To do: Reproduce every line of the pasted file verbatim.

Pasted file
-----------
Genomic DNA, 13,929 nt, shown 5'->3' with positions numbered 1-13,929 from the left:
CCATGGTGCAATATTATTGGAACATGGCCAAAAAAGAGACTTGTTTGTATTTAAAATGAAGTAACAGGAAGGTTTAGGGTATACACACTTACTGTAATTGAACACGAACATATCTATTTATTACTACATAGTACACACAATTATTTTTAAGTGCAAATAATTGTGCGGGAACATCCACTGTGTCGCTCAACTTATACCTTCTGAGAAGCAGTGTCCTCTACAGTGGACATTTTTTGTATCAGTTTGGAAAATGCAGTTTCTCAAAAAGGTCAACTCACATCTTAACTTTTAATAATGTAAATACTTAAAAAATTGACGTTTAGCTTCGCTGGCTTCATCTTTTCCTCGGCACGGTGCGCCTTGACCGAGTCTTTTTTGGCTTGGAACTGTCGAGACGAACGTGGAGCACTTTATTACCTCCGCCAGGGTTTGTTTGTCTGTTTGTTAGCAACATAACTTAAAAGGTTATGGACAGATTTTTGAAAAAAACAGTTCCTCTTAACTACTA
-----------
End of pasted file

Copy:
Genomic DNA, 13,929 nt, shown 5'->3' with positions numbered 1-13,929 from the left:
CCATGGTGCAATATTATTGGAACATGGCCAAAAAAGAGACTTGTTTGTATTTAAAATGAAGTAACAGGAAGGTTTAGGGTATACACACTTACTGTAATTGAACACGAACATATCTATTTATTACTACATAGTACACACAATTATTTTTAAGTGCAAATAATTGTGCGGGAACATCCACTGTGTCGCTCAACTTATACCTTCTGAGAAGCAGTGTCCTCTACAGTGGACATTTTTTGTATCAGTTTGGAAAATGCAGTTTCTCAAAAAGGTCAACTCACATCTTAACTTTTAATAATGTAAATACTTAAAAAATTGACGTTTAGCTTCGCTGGCTTCATCTTTTCCTCGGCACGGTGCGCCTTGACCGAGTCTTTTTTGGCTTGGAACTGTCGAGACGAACGTGGAGCACTTTATTACCTCCGCCAGGGTTTGTTTGTCTGTTTGTTAGCAACATAACTTAAAAGGTTATGGACAGATTTTTGAAAAAAACAGTTCCTCTTAACTACTA